Lawyers say White House informed that Flynn may register as foreign agent
JIM WATSON (AFP/File)
White House press secretary Sean Spicer said in a briefing Friday that US president Donald Trump was not aware until this week that his recently dismissed national security adviser Michael Flynn had worked as a representative for Turkey.
However, prior to his appointment, attorneys to Flynn had informed the incoming White House legal counsel that he might need to register with the government as a foreign agent.
Flynn was forced to resign last month after details of his dealings with Russia and now Turkey emerged.
On Tuesday, he retroactively filed the paperwork to register as a foreign agent as he was paid to do work that could benefit the Turkish government, reported the Washington Post.
The controversial resignation was a stunning first departure from the new president's inner circle less than a month after his inauguration on January 20.
Flynn admitted that he "inadvertently briefed" the now Vice President Mike Pence with "incomplete information" about his calls with Russia's ambassador Sergey Kislyak to discuss US sanctions strategy before taking office.
"Regarding my phone calls with the Russian Ambassador. I have sincerely apologized to the President and the Vice President, and they have accepted my apology," read Flynn's letter, a copy of which was released by the White House.
The White House said Trump had accepted the retired three-star general’s resignation.
Reports have been circulating since February that top Trump advisers were warned about Flynn's contacts with the Russians earlier this year.
Questions have been raised about who knew about the calls and why Trump did not move earlier to replace Flynn.
Ahead of Flynn's resignation White House spokesman Sean Spicer insisted Trump was not consulted about Flynn discussing sanctions, nor did he task his top national security aide to do so.
Asked if Trump was aware Flynn would raise sanctions with the Russian envoy, Spicer said: "No, absolutely not. No way."
Flynn’s ties to Turkey have also raised red flags among US lawmakers.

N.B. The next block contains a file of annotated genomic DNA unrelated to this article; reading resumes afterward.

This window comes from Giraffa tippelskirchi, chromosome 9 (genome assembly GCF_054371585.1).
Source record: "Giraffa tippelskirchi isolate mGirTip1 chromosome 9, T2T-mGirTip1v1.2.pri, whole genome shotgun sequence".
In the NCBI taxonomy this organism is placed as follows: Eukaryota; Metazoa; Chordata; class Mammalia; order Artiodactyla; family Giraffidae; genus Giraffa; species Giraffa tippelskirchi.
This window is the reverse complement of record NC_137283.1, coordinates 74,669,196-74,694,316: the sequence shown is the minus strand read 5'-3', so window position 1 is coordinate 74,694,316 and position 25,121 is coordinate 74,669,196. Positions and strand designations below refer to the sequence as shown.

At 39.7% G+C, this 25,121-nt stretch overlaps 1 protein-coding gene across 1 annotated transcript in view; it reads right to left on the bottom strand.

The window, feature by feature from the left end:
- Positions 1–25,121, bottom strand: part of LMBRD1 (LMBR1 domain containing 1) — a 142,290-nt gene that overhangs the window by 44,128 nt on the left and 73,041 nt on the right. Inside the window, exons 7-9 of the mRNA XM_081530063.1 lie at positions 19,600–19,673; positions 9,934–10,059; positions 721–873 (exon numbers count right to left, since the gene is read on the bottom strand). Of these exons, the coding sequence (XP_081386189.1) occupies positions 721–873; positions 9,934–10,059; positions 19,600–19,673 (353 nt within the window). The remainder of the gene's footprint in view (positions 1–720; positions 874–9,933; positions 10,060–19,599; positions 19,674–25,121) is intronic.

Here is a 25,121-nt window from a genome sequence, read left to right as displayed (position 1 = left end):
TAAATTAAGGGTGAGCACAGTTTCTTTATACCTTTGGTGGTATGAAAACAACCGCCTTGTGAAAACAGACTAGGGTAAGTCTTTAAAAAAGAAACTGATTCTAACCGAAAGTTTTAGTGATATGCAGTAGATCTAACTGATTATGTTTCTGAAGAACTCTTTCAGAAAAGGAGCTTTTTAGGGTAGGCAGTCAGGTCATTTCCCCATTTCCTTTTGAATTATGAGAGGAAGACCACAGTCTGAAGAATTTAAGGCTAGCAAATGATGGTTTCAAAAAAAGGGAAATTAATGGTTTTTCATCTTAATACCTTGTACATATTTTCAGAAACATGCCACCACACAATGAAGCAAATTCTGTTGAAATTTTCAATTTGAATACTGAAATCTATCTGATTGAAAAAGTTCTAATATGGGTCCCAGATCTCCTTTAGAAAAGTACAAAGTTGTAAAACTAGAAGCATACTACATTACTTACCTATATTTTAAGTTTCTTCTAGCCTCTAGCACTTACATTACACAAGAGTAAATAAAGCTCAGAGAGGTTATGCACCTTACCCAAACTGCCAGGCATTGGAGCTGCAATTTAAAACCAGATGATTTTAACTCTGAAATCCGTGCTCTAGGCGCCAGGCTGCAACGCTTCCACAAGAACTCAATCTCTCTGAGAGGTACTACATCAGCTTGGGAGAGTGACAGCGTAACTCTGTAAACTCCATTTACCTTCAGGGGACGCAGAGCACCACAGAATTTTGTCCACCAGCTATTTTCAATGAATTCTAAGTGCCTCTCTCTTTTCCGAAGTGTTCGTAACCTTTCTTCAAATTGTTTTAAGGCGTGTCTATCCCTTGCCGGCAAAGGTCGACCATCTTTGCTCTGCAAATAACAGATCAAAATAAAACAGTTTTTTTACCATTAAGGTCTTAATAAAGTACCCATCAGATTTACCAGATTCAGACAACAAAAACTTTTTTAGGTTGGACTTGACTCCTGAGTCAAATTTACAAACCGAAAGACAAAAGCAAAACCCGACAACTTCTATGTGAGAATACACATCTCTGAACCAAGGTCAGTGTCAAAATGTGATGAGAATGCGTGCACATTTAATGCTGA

Heading Flynn Intel Group, Flynn acted as a foreign agent representing the interests of Turkey’s government for more than half a million dollars, around the same time he was advising Trump in last year’s presidential election campaign, according to Reuters.
When questioned during a press briefing on Friday, spokesman Sean Spicer stated that Flynn’s lobbying was a personal business matter and President Trump was not aware that former general was working as a foreign agent.
“You wouldn’t know until he filed,” said Spicer. “He didn't file until two days ago."
According to Spicer, Flynn’s attorney was told that "it was up to the personal lawyer to work with the appropriate authorities ... to determine what was appropriate and what was not appropriate in terms of filing.”
"We trust people to fill out the forms that they are required to do so in an honest and legal manner, and in this case he retroactively filed the forms he was supposed to do," said Spicer.
"We did the right thing then, and we expect every employee to follow the law."
On Friday, it was revealed that Trump’s legal team had been warned twice by Flynn’s attorneys about his potential status as a foreign agent, reported the Washington Post who spoke with an anonymous source close with the White House.
The White House has since confirmed that two calls were made, one to Trump’s counsel before the inauguration, and another to a member of the White House legal team in the first days of the Trump administration’s early days.
However, the White House maintained that the calls had been placed to provide guidance for Flynn’s legal counsel, which Trump’s team was unable to give, the Associated Press initially reported.
Spicer maintained on Friday that Trump had never been aware of Flynn’s potential registration as a foreign agent and that, “The burden is on the individual to seek the legal advice or professional expertise to decide what they have to file and not.”
"They were given the proper legal advice at the time, which was to seek expertise in that matter.”
Trump has since named retired lieutenant general Joseph Keith Kellogg, who was serving as a director on the Joint Chiefs of Staff, to be interim national security adviser.
(Staff with agencies)
You need to be logged in in order to post comments. Sign up or log in